Into the Arab World, Friday 8th July 2016 at RAF Cranwell near Sleaford (regional event)
This year’s RAF event will allow students to experience a very different language in the context of the work RAF linguist. As well as the RAF linguists we are looking for others to help who have had experience in the Arab world and/or can speak Arabic, even if it is only a small amount that will help students who have never learnt Arabic before. In the afternoon we want to run some short cultural sessions of 15 – 20 minutes for around 12 students each time in a carousel , so if you might be able to run one for us on Arabic food, Arabic dress, Arabic script, business etiquette or something similar we’d love to hear from you.

We are grateful for any support you can give and we look forward to hearing from you!


Please contact us today if you would like to get involved

Here’s a photo of some of our Business Language Champions taken at the Flying High event held at RAF Cranwell on 1st July.

Flying High Event at RAF Cranwell

 

Eleven teams from different schools across the East Midlands took part in a day-challenge to enhance their employability by developing teamwork skills and confidence through languages.    The theme of the day was obviously the RAF and flying but we were able to demonstrate that even in such exciting roles, language skills can help you to reach new highs.

 

If you want to find out how we can help languages fly high in your school please contact Sally Fagan (pictured far right) on 01949 860167.

Last year’s International Space Challenge winners, City of Derby Academy, enjoyed their prize last week  – a masterclass at the National Space Centre in Leicester.  The students put a lot of hard work into the challenge itself and it was a delight to receive the following feedback from Andy McMurray, Head of Teaching and Learning at the National Space Centre, who ran the masterclass:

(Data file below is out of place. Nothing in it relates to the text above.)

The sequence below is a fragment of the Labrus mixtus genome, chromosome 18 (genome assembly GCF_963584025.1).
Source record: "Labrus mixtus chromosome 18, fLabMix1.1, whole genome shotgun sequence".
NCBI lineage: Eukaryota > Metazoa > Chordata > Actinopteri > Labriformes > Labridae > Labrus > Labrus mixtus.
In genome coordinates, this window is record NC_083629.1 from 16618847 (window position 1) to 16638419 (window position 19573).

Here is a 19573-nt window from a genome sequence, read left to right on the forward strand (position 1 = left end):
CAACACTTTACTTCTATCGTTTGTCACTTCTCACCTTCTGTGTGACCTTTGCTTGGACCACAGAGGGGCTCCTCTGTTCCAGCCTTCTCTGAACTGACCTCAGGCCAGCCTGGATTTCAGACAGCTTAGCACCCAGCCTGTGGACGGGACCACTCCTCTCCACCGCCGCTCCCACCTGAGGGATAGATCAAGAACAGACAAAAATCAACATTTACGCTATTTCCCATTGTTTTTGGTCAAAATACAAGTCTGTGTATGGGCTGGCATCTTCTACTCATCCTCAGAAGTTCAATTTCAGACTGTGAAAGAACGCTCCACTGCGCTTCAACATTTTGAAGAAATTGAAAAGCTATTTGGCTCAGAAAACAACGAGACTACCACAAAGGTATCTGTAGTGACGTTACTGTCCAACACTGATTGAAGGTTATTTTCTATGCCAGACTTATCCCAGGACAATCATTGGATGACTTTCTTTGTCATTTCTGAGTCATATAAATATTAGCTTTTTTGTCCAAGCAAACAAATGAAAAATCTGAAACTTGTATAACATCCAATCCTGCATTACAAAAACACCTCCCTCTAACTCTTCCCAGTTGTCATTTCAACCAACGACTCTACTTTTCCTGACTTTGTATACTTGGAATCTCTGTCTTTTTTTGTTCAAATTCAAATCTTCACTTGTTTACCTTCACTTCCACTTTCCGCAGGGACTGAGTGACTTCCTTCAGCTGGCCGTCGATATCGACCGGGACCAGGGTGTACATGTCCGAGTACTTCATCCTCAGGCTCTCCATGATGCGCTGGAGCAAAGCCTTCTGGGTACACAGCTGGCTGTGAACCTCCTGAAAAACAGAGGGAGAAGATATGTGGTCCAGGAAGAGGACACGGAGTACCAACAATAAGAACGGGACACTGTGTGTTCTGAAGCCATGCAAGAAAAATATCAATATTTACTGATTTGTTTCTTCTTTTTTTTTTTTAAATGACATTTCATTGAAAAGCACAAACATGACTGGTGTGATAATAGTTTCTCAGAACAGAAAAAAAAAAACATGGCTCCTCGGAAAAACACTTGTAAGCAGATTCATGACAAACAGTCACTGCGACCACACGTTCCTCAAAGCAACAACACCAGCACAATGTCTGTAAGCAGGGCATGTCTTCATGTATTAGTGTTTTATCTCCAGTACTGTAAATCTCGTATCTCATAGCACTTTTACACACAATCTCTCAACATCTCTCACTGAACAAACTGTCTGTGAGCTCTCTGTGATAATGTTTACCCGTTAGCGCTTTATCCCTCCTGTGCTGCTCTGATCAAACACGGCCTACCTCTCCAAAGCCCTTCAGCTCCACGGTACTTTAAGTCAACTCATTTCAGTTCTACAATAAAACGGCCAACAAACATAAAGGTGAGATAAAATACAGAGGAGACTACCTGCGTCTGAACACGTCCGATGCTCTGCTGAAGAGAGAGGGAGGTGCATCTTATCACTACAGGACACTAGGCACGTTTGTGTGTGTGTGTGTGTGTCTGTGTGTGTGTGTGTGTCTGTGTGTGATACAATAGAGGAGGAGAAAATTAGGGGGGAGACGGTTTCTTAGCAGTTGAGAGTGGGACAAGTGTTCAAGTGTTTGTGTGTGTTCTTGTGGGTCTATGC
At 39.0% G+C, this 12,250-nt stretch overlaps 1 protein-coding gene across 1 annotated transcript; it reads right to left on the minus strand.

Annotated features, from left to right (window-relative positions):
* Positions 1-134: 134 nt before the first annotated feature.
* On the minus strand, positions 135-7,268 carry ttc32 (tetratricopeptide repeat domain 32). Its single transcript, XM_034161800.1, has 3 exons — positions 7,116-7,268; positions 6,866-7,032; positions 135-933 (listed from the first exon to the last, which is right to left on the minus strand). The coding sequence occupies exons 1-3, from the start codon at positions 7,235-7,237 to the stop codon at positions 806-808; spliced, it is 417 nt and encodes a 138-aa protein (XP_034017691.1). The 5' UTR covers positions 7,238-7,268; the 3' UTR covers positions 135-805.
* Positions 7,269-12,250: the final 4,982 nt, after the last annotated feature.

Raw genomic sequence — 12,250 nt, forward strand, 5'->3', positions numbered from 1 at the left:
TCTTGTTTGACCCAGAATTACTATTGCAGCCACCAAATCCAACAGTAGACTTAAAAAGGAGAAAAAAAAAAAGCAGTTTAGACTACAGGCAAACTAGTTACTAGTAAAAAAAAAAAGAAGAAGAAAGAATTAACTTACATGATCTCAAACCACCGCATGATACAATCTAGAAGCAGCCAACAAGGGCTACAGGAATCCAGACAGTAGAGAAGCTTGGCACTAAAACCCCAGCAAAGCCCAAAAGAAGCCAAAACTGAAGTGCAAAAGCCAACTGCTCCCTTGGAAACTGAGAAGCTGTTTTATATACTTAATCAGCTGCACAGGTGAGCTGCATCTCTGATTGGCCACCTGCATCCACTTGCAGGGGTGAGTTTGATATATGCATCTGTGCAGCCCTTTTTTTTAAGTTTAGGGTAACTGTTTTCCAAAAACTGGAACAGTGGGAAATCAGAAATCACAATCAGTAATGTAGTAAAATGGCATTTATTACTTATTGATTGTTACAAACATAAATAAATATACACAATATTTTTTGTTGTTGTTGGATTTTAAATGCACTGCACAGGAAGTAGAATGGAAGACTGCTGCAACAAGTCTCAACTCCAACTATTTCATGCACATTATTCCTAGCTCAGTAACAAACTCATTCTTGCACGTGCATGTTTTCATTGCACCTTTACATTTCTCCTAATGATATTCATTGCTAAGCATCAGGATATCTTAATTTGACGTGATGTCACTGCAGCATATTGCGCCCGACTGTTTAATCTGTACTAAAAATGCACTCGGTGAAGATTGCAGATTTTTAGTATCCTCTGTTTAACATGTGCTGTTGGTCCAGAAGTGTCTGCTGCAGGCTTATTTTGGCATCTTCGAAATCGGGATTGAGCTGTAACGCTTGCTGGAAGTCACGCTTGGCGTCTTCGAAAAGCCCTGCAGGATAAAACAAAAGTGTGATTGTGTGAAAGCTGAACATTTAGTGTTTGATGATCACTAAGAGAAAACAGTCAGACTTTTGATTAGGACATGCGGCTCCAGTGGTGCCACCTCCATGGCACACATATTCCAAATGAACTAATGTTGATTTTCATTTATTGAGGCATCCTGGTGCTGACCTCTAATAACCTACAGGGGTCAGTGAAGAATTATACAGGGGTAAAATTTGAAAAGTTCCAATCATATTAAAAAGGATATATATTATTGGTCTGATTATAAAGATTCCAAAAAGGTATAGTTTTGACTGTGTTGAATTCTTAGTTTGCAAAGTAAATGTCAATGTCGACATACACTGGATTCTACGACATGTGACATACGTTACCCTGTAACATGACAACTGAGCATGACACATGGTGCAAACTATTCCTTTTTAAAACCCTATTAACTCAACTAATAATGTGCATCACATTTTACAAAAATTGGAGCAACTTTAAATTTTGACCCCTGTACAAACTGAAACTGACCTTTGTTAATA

City Of Derby Academy at the National Space Centre

During the Masterclass the student’s attitude and commitment was outstanding – they arrived early and I don’t think they will leave the Centre until we shut and ask them to leave! All the students wanted to pass on their thanks for the opportunity and through themselves at the tasks and took full use of the opportunity.

 

After the session I had a verbal feedback with the teachers about the whole programme it was hearing their comments that I started to understand the impact of this project. The teachers spoke of a “material impact on the students’ confidence and aspirations” following the previous rounds and then winning the final. They were suggesting that we made a difference to GCSE outcomes and destinations – all anecdotal because we had no prior data but these were International Space Challenge Winnersexperienced teachers who know their students.

 

The language teacher said how, following the final, the students were “much more confident in speaking language”.

 

All the students are going to college to study either A-levels or BTEC level 3 – all with a STEM component and some with a language. Their interest in space has continued with good GCSE Astronomy results expected. Being able to struggle and fail and yet, in the end, succeed was a knew experience to the students and it was this aspect, according to the teachers, that gave a noticeable boost to the students’ confidence. As one teacher put it “things like this don’t happen to these students”.

 

Overall the teachers said ‘this was the best event they have ever been involved in’ and they either want to take part in it again with us or ‘run the same thing ourselves as it clearly made such an impact’.

 

 

 

 

This is brilliant feedback and we’d like to thank everyone who has taken part in and supported this event.  To find out more about our International Space Challenge or the other language events we run in schools please contact us on 01949 860167 or email Sally Fagan.